Today Moor is probably best known for his famous Red Army Recruitment poster of 1920, which appears on the poster for our current exhibition, Russian Revolution: Hope, Tragedy, MythsMoor is  also considered one of the main founders of that unique area of Soviet art – political poster design. His other striking  posters, well known to Soviet audiences, include ‘Wrangel is still alive! Finish him off without mercy!’ and ‘Be on Your Guard!’

Image 3-29-Far East-Krasnaia Armiia-Cup.1247.dd.20.
‘Wrangel is still alive! Finish him off without mercy!’ (left), as reproduced in the album Krasnaia Armiia (Moscow, 1938) designed by Alexander Rodchenko and Varvara Stepanova. Cup.1247.dd.20.

Maps CC.6.a.38
‘Be on Your Guard!’ (1920) Maps CC.6.a.38

Here the right shoulder and raised leg of the Red Army soldier actually become the western state border, and thus the soldier personifies the state. His body is the body of Soviet Russia (his back rests against and fuses into the Urals, depicted as the bony ‘spine’ of the country – in Russian the same word means both ‘spine’ and ‘mountain range’). The vitality and resilience of the state is equated with the strength and will of its citizenry-in-arms.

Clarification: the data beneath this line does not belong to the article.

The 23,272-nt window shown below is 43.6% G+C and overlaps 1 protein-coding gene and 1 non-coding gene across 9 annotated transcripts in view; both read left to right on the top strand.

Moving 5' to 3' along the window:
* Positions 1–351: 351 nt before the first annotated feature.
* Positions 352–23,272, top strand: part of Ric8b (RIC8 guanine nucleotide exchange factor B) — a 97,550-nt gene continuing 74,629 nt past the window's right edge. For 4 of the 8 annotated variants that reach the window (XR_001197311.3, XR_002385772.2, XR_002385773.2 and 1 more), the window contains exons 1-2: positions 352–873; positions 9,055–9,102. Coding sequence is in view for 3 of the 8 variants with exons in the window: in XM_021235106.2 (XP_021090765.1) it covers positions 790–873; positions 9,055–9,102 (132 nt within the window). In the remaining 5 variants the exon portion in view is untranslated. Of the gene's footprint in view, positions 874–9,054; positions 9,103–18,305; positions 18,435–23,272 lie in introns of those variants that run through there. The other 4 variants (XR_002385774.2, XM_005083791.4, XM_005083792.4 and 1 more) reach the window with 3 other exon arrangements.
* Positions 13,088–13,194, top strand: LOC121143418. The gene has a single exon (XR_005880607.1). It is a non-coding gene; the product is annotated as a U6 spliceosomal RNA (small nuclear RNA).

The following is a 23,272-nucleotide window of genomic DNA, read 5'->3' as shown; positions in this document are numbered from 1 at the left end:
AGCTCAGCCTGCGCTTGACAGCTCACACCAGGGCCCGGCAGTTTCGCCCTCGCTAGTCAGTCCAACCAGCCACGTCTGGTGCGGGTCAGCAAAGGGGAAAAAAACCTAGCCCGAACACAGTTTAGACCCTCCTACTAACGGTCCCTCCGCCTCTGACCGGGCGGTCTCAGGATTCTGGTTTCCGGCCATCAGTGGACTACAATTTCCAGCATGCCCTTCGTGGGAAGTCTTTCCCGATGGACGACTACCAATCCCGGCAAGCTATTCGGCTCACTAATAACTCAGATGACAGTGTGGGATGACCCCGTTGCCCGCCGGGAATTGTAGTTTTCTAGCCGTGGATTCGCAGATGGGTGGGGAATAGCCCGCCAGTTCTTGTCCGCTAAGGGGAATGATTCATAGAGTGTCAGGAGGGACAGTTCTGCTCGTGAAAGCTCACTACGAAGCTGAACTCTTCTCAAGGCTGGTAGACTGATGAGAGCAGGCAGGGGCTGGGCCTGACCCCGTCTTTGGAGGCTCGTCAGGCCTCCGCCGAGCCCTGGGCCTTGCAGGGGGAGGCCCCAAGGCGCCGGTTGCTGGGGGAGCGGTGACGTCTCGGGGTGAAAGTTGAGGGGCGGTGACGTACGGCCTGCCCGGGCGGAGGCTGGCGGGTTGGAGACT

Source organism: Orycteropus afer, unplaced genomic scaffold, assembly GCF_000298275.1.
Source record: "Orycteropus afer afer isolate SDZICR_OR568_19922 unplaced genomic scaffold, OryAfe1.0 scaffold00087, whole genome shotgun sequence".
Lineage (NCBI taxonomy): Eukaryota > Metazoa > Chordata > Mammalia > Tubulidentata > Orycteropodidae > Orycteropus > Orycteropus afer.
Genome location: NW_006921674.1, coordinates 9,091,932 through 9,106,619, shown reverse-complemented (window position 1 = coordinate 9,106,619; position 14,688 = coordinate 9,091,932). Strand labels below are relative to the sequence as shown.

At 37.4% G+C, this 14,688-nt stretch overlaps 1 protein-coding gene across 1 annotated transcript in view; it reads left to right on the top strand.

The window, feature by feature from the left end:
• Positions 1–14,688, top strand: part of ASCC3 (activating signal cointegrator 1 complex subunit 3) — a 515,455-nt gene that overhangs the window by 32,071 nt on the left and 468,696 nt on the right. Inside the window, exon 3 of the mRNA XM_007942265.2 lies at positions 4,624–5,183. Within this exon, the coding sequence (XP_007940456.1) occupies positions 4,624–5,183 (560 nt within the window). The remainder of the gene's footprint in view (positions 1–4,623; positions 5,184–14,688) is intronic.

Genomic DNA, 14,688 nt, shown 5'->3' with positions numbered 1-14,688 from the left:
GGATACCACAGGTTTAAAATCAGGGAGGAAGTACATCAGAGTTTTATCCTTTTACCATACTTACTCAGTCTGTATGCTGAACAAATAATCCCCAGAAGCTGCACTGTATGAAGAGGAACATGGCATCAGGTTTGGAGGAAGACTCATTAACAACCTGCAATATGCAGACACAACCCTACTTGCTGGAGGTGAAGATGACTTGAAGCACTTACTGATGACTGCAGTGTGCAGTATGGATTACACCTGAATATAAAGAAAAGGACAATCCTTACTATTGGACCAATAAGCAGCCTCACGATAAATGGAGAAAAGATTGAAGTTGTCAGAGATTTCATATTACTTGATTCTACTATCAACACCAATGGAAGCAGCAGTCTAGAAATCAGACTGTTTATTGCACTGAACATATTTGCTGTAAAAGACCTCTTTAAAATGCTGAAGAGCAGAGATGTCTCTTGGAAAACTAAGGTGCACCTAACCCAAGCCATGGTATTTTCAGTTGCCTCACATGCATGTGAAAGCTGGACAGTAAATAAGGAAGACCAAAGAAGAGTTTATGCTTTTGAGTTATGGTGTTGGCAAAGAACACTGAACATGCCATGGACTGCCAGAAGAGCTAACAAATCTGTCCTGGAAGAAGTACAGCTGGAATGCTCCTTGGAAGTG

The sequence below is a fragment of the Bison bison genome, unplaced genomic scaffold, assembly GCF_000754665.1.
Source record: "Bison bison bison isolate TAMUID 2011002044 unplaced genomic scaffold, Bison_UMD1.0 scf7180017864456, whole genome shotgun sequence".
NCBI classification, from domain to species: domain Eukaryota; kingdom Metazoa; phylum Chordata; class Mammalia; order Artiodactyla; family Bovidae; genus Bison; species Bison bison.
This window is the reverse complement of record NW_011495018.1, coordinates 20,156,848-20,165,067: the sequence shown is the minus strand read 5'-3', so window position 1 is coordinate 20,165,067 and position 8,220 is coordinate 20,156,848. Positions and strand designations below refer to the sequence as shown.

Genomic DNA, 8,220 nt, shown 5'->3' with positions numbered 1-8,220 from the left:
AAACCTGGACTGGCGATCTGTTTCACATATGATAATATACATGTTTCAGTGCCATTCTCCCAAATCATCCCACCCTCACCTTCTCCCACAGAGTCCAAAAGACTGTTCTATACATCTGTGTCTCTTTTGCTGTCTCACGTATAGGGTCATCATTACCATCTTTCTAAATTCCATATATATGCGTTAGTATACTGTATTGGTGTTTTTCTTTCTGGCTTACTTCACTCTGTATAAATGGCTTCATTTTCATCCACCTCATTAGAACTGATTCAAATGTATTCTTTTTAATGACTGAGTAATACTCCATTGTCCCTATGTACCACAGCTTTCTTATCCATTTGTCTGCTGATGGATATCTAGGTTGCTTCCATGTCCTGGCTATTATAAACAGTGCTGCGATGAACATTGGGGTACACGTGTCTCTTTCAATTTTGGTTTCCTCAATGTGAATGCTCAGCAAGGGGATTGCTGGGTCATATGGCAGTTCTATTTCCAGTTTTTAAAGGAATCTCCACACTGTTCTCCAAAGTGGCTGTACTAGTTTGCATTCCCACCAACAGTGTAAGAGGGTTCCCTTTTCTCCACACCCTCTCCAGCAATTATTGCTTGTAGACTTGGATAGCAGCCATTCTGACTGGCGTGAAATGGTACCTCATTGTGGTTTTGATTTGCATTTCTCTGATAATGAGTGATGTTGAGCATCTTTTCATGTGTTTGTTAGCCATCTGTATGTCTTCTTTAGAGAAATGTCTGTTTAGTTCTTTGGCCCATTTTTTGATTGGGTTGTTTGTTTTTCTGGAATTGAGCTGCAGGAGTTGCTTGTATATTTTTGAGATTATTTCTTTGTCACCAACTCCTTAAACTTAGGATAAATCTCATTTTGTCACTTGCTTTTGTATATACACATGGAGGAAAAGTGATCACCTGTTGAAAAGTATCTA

Moor’s Alphabet for a Red Army Soldier, published in 1921, is a small book of cartoons intended to teach soldiers literacy as such and ‘political literacy’ at the same time: each letter is illustrated by a picture emphasising the special mission and the triumphs of the Soviet forces. The letter ‘G’ is the initial letter of the Russian word goret’ (‘to burn’), and the inscription to this picture reads: ‘The Earth burns with a fire lit by the worker’s hand.’ Trotsky and the other Bolshevik leaders hoped to instil in the Red Army a sense of historic mission, and an understanding that it was not simply a conventional national army but the custodian of world revolution.